It’s seen better days. The stop mechanism is defective. Its red plastic case scuffed. The plastic ribbon is yellowed and dirty. Yet when the Omega is wound, the second hand on the lower chronograph begins to move with a ticking sound.
As if the stopwatch wanted to tell its story—a moment in motorsport history: the 24 Hours of Le Mans, 1977. The leading Porsche 936/77 Spyder rolls, smoking, into the pit forty-five minutes before the end of the race. The cylinder is damaged. Things get very hectic. Can the Porsche team get the car back on track again? Jürgen Barth fires up the engine twelve minutes before the race ends. It’s running—with one cylinder missing, Barth returns to the racetrack. The 936 manages to hang in there. And it’s still in the lead.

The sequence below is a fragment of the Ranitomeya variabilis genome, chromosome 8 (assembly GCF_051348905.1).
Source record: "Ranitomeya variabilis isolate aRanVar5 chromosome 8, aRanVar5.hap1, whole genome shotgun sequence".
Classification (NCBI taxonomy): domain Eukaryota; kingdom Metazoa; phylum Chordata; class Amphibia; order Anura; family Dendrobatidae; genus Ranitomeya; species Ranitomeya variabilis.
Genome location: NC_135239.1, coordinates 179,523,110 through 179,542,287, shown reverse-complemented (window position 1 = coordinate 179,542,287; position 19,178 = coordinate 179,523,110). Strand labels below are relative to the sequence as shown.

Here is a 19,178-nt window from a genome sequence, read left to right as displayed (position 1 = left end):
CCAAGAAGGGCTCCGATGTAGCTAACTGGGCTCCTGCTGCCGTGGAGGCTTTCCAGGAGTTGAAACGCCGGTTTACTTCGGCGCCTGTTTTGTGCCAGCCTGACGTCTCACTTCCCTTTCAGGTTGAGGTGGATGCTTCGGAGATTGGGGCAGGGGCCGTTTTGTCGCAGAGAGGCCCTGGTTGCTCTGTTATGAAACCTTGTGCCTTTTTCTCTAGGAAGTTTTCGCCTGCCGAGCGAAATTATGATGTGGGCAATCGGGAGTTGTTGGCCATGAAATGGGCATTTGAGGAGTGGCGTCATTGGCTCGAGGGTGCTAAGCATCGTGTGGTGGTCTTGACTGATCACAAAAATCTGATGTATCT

But now precision timing is required. Barth isn’t permitted to cross the finish line before the end of the race at 4 p.m.; otherwise, he’ll have to drive another lap. The crippled Porsche wouldn’t survive that. Barth heads back into the pit, and his teammates improvise: they use adhesive tape to wrap the stopwatch around the steering wheel so that the driver can keep a constant eye on the remaining time. Back on course, Jürgen Barth concludes his final lap—as precisely as Swiss clockwork. The twenty-nine-year-old crosses the finish line at the stroke of four and, together with Jacky Ickx and Hurley Haywood, wins the fourth overall Le Mans victory for Porsche.